Re-reading Hannah Hastings’ letters of courtship and early marriage to Horton Howard is helping me to create their story. As interesting as their written story, is the one I read between the lines.
Education was important to the Quakers, so it’s no surprise that Hannah’s early letters are well-written with the best grammar and spelling of the time. Throughout his life, Horton’s letters indicate that he was a well-educated man. The surprise in this story is seen in Hannah’s letters after their marriage. Her spelling of simple words was often faulty, and her use of punctuation and grammar were increasingly erratic. In later life she often delegated the task of letter writing to her children.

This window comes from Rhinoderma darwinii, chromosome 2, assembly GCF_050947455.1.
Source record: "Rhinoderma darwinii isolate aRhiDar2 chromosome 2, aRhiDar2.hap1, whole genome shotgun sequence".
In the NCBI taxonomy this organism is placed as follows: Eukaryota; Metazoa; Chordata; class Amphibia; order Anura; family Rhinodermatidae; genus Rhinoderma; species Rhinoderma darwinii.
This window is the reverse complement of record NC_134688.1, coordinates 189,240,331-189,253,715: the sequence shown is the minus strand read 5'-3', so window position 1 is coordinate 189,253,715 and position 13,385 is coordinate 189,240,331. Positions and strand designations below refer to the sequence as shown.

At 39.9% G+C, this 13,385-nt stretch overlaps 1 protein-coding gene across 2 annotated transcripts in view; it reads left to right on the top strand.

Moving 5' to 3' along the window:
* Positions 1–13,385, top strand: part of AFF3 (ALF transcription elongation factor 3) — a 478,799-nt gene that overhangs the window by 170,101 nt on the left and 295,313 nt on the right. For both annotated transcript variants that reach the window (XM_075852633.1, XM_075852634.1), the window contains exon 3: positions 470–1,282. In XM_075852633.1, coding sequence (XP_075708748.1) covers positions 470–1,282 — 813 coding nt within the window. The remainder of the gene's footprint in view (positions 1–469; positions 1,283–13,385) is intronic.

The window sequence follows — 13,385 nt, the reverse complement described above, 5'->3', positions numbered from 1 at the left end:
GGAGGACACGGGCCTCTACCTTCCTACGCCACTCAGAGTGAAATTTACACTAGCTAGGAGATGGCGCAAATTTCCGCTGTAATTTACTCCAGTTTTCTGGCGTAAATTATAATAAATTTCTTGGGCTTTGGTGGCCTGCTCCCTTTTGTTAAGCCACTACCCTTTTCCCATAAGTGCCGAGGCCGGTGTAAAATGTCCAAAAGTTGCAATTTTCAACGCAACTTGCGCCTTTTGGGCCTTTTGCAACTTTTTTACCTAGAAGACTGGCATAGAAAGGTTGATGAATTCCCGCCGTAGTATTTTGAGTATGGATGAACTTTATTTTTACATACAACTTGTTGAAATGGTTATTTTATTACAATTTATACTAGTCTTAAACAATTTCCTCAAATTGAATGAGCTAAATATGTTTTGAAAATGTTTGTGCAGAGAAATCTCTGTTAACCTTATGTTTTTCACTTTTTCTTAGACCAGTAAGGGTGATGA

I suspect that she wanted to make a good impression and had help in writing those early letters. Was she simply wanting to make a good impression on a leader in her faith community, or was she trying to impress a man who was likely to soon be widowed? I wonder what Horton thought of the deterioration in his wife’s writing? It’s unlikely we’ll know either answer certain, but it is interesting to consider this question.